All-cause mortality, cardiovascular and microvascular diseases in latent autoimmune diabetes in adults
Objective: Latent autoimmune diabetes in adults (LADA) is a heterogenous, slowly progressing autoimmune diabetes. We aim to contribute new knowledge on the long-term prognosis of LADA with varying degrees of autoimmunity by comparing it to type 2 diabetes and adult-onset type 1 diabetes.
Study design and methods: This Swedish population-based study included newly diagnosed LADA (n=550, stratified into LADAlow and LADAhigh by median autoimmunity level), type 2 diabetes (n=2001), adult-onset type 1 diabetes (n=1573), and diabetes-free controls (n=2355) in 2007-2019. Register linkages provided information on all-cause mortality, cardiovascular diseases (CVD), diabetic retinopathy, nephropathy, and clinical characteristics during follow-up.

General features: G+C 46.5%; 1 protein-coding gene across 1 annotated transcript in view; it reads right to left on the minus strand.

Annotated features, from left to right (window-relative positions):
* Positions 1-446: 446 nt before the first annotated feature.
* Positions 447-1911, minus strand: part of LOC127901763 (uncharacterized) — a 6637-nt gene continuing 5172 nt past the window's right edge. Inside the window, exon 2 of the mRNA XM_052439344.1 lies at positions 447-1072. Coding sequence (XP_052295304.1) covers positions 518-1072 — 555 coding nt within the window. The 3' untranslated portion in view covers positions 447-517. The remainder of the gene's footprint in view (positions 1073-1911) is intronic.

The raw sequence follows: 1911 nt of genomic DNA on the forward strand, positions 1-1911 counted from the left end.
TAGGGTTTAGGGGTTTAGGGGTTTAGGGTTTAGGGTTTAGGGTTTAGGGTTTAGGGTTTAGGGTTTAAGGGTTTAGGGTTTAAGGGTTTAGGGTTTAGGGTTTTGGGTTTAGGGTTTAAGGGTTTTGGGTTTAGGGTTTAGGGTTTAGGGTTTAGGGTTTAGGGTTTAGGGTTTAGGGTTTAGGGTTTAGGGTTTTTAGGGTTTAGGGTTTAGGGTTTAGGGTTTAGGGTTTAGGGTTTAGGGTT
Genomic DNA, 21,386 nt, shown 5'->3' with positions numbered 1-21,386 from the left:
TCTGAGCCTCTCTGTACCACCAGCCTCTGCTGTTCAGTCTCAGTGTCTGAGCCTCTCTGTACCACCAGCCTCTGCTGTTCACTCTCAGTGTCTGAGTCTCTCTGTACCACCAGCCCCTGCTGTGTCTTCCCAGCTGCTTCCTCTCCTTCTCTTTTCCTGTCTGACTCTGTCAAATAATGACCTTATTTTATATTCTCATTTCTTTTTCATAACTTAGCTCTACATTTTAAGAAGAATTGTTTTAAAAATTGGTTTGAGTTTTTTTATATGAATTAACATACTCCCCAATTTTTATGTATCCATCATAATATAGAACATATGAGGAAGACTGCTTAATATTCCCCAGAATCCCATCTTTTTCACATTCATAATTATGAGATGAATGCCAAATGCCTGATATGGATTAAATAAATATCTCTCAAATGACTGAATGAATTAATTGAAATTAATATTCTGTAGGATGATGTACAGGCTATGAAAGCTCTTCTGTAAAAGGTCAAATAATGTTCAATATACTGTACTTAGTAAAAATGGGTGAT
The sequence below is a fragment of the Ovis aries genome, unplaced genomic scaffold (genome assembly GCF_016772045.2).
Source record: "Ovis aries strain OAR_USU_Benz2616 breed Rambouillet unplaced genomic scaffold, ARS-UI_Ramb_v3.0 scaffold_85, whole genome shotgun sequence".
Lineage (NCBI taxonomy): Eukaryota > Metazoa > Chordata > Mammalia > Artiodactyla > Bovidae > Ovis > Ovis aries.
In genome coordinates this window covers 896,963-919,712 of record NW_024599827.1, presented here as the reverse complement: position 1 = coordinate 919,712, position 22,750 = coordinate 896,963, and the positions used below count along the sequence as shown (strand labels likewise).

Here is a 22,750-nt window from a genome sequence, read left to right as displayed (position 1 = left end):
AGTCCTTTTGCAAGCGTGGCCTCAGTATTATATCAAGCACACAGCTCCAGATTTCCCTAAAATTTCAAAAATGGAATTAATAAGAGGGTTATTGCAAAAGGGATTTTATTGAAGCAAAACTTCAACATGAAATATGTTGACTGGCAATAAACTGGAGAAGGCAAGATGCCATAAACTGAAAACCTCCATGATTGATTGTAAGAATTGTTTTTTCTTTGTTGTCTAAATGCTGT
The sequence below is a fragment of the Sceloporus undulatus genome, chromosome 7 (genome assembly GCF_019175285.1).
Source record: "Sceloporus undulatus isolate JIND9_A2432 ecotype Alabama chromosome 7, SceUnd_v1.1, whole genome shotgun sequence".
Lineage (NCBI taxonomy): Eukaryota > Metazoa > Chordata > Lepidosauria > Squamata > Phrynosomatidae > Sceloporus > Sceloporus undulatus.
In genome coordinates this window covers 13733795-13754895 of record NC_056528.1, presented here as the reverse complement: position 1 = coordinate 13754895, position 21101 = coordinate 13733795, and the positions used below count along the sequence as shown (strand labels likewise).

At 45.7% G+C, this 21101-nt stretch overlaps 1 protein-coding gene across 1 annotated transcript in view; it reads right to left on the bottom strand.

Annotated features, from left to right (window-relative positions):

Results: Mortality was higher in LADA (hazard ratio [HR]: 1.44; 95% CI: 1.03, 2.02), type 1 (2.31 [1.75, 3.05]) and type 2 diabetes (1.31 [1.03, 1.67]) than in controls. CVD incidence was elevated in LADAhigh (HR 1.67 [1.04, 2.69]) and type 2 diabetes (1.53 [1.17, 2.00]), but not in LADAlow or type 1 diabetes. Incidence of retinopathy but not nephropathy was higher in LADA (HR 2.25 [1.64, 3.09]) including LADAhigh and LADAlow than in type 2 diabetes (unavailable in type 1 diabetes). More favorable blood pressure and lipid profiles but higher HbA1c levels were seen in LADA than type 2 diabetes at baseline and throughout follow-up, especially in LADAhigh which resembled type 1 diabetes in this respect.
Conclusion: Despite having fewer metabolic risk factors than type 2 diabetes, LADA has equal to higher risks of death, CVD, and retinopathy. Poorer glycemic control, particularly in LADAhigh, highlights the need for improved LADA management.